Arjun Kalburgi to the right of a sharp leaf

learning, finding, designing, developing impact

Using the BEM methodology for my CSS classifications

October 25, 2018

I learned about CSS classification methodologies at the Web Unleashed conference I attended in early October (highly recommend attending if you’re a web developer). Using them is the same idea of using proper naming conventions for your property names, file names, and variable names.

I decided to start with BEM, which stands for Block Element Modifier.

The first time I used it, I got it all wrong and I wanted to write about my lesson.

I assumed that BEM was hierarchical, just like how we usually name variables and properties.

This led me to produce HTML like this:

st is my Block, -tasks__(something) are the Elements and --stress and --fine the Modifiers of certain elements.

This improper use led to the problem highlighted in blue in the above picture. I’ve got three buttons and they have wildly different class names.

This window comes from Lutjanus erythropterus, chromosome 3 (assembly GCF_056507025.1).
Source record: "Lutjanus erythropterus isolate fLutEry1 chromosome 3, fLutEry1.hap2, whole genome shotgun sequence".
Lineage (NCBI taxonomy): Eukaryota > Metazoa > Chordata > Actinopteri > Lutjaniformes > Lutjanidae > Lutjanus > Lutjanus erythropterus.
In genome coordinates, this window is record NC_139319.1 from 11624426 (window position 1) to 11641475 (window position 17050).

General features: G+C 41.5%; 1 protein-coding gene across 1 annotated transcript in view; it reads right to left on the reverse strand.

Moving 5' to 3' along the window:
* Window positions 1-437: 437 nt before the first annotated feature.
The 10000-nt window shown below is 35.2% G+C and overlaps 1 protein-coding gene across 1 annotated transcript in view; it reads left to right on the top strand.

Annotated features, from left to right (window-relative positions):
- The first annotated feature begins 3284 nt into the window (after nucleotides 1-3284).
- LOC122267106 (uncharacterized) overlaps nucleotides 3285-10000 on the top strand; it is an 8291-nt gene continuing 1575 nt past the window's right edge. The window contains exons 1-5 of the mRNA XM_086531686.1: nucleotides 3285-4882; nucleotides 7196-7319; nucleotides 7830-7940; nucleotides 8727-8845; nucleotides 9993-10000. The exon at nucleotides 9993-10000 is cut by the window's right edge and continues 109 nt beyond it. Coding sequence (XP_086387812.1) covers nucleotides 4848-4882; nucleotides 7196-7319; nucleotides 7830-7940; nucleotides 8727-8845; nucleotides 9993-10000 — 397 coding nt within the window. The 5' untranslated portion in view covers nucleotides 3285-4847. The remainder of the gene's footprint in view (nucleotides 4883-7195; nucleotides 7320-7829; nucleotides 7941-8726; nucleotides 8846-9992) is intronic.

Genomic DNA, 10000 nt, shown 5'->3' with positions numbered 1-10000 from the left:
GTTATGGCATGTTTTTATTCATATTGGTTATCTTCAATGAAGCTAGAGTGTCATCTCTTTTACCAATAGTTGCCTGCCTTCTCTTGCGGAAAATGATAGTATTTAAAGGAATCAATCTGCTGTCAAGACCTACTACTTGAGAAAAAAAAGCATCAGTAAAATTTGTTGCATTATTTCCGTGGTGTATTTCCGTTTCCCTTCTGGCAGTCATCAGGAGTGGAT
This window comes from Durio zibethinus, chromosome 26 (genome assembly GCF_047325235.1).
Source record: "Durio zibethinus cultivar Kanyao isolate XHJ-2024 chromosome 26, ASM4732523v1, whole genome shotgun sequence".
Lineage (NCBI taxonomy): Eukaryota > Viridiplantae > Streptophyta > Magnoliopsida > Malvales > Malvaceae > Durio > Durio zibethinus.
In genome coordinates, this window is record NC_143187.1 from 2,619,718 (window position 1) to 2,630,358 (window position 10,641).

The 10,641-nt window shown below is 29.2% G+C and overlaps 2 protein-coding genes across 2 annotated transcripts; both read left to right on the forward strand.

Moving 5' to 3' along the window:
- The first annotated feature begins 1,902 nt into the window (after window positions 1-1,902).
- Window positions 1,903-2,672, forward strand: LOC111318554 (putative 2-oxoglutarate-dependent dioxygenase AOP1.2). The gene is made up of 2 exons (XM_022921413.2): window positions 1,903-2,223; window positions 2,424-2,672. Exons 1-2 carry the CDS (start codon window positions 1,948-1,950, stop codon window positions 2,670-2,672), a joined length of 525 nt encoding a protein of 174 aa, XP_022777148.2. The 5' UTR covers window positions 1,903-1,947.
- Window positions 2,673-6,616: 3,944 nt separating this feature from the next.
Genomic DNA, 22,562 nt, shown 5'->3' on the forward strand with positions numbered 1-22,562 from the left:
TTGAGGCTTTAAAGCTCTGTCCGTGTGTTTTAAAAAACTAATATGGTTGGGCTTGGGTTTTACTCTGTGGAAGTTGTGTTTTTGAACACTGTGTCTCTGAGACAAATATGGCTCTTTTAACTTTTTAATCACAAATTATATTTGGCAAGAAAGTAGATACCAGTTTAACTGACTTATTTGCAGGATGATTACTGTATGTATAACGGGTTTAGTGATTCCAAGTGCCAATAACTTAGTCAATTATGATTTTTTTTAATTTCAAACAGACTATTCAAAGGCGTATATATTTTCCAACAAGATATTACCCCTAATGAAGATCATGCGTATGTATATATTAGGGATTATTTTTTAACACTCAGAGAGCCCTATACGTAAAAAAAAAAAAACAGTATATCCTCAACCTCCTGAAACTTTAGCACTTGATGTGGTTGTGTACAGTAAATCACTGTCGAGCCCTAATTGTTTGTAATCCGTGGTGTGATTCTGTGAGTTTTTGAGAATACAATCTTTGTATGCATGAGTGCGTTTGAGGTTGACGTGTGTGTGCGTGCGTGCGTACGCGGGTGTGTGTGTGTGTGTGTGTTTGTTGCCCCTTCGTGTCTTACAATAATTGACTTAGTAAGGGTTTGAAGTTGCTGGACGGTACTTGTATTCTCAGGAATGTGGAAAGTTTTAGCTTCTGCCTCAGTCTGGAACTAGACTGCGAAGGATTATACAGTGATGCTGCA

They should be something like: st-buttonsomething--stress, st-buttonsomething--fine, andst-buttonsomething--add. This way I can have a single button style with slight differences in the modifiers.

The lesson I learned is that Element names don’t come from their position in the HTML but rather their style as a design asset.

I now have it like this:

Where elements don’t depend on their position but rather their function and design/look/style.

I changed the HTML of my buttons, but you can still see that I now have st-buttonBg as the Element class and st-buttonBg--fine as the Modifier class.

That’s a quick lesson I learned when using BEM. Thanks to Paul Grant for helping me learn the lesson and encouraging me to write about it!